Taxonomy

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What is TAXONOMY?

Taxonomy is a branch of science, which has the purpose of attempting to organize the many living (and extinct or previously living things whose present form may differ from a former form) things, on Earth, into a logical system of classification and the names or nomenclature for such things.

It is presently pretty well accepted that the Earth was formed 4.6 billions years ago AND that life on this planet started at least 3.5 billion years ago.

All of the organisms which have ever lived on the Earth are known collectively as the Earth's biota. All of the present life on the Earth of living organisms, are collectively the Earth's present biosphere.

The variety within the biosphere is staggering. To organize life on Earth in a meaningful manner is also staggering.(Curator's Note: On August 9, 2003, I down loaded from the internet 121 pages, upon which on each page there were between 24 to 29 species listed per page, for a total of something like 3,270 species, of which this is only a small portion of the known named species and a huge number of species are not yet identified and named and/or are unknown).

Therefore, undertaking the organization and naming of living things is tremendously complicated matter. To make matters even more formidable, the generally accepted Worldwide rule is "priority", which means that the first name given to a living thing is the official name and all others are synonyms. However, it is not that simple, as many species may have the same name and not be even closely related. You must have the Genus and Species names together, as the species of one Genus may be the same as the species name of another Genus and therefore no conflict in the name of the living thing, although both have the same species name.

Other conflicts arise when a living thing which is thought to be in one Genus or higher level actually belongs in another and hence its entire name changes and then the species name may conflict with another species already in the new Genus or higher level of naming.

Sometimes the "priority" name may be relatively little used and the later name become well-known, making reverting to the "priority" name confusing, although proper. An example was when the picture of the well known dinosaur, the "Brontosaurus" came out by the U.S. Post Office with the actually correct "priority" name of Apatosaurus. People were up in arms over the U.S. Post Office's mistake in the name of the dinosaur, when actually there were correct, however, they didn't use the popular name.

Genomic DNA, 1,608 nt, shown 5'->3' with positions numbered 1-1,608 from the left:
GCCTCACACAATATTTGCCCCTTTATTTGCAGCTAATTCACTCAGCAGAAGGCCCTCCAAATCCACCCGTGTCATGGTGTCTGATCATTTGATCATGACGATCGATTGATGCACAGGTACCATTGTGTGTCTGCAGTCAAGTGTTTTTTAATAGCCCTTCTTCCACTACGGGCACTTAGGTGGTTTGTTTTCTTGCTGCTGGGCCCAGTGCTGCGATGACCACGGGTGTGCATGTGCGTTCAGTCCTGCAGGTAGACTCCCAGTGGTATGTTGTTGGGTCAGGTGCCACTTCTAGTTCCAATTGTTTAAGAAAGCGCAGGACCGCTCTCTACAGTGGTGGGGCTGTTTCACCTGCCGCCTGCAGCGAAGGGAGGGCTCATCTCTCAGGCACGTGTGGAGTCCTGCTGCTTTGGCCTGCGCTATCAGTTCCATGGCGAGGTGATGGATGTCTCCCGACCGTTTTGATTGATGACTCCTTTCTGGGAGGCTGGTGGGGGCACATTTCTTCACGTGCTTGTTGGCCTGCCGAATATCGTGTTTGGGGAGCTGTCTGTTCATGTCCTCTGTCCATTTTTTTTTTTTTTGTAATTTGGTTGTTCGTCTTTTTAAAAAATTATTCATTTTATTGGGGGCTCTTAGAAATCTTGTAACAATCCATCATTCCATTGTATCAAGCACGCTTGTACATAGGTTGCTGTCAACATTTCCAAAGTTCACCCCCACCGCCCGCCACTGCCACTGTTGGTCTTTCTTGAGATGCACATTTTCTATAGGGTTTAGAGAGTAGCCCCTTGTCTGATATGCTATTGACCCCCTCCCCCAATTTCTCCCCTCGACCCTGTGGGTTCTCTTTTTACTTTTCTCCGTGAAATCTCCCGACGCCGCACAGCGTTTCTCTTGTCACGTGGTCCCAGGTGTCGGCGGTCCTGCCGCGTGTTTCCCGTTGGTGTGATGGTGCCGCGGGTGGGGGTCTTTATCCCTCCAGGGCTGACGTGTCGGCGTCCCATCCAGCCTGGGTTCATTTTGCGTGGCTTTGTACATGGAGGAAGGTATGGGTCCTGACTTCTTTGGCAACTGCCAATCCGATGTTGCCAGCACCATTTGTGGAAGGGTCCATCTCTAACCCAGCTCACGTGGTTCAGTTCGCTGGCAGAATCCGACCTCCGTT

Recently a new form of division of living things has been brought out, which refers to "clads" or the cladistic relationship of living things. The use of DNA has been useful in recent years in comparing living things to see who is related to whom.

For use in organizing living things, Scientists have come up with some rules and some steps.

There are usually considered to be five Kingdoms of living things, which are:

  1. Animalia (Animals)
  2. Fungi (Fungus)
  3. Monera (Archea and Bacteria)
  4. Plantae (Plants)
  5. Protista (Animal-like, Plant-like, & Fungus-like)

Looking now to the traditional classifications of living and fossils (basically things which are now old, but were alive, died and were preserved by various means until found), here is the breakdown in a chart (using a human as an example):

#1 Most general;
#7 Least specific
Kingdom Animalia
#2
#6
Phylum Chordata
#3
#5
Class Mammalia
#4
#4
Order Primate
#5
#3
Family Hominidae
#6
#2
Genus Homo
#7 Least general;
#1 Most specific
Species Sapiens

We can do the same thing with a bacteria, a plant, or any other thing with a cell.

Virus are a problematical group as technically they are not a living thing and therefore hard to define, although they can cause untold misery to living thing. Since viruses have no cells, they are apparently bits of DNA or RNA which have somehow are loose roaming bits of these items which interact with proteins and living cells. Viruses do not grow and they feed only if we alter our usually understood definition of feeding. Basically they exist only because they can replicate (i.e. make more of themselves) but they do not do so by any usual manner of living things, either by sexual or asexual means.

The manner in which viruses replicate and the materials which they use to do so are what causes so much suffering by living things. The virus use the bits of genetic material which they consist of to bind with certain proteins (chemicals bound together in certain specific formulae), then they invade or reinvade a living cell and subvert the living cell into making more copies of the virus. We could look at this like the Trojan Horse of Troy.

Virus don't intend to be deadly, because to do so doesn't work to their advantage if they also die. However, over long periods of time, apparently viruses, like other pathogens work out with the host a living arrangement whereby the host doesn't suffer too much, if at all, and doesn't die, but the virus gets the benefits it needs. It is doubtful that any virus ever benefits the host in a true symbiotic relationship as some living things do (think coral). However, a new arrangement is probably the most serious, as when a virus jumps species to another and thereby has not had time to work on the relationship to benefit the virus without killing the host. We can certainly consider AIDS, Ebola and other recently discovered diseases which are extremely virulent and NEW to large segments of the population. Also mobility of the human species gets these viruses around into new environments, where there is no indigenous immunity.

For more information on this area, go to the page on PHYLUMS


We will add some other things later, as time is up for working on this page for the present.
Enjoy and more will be added later.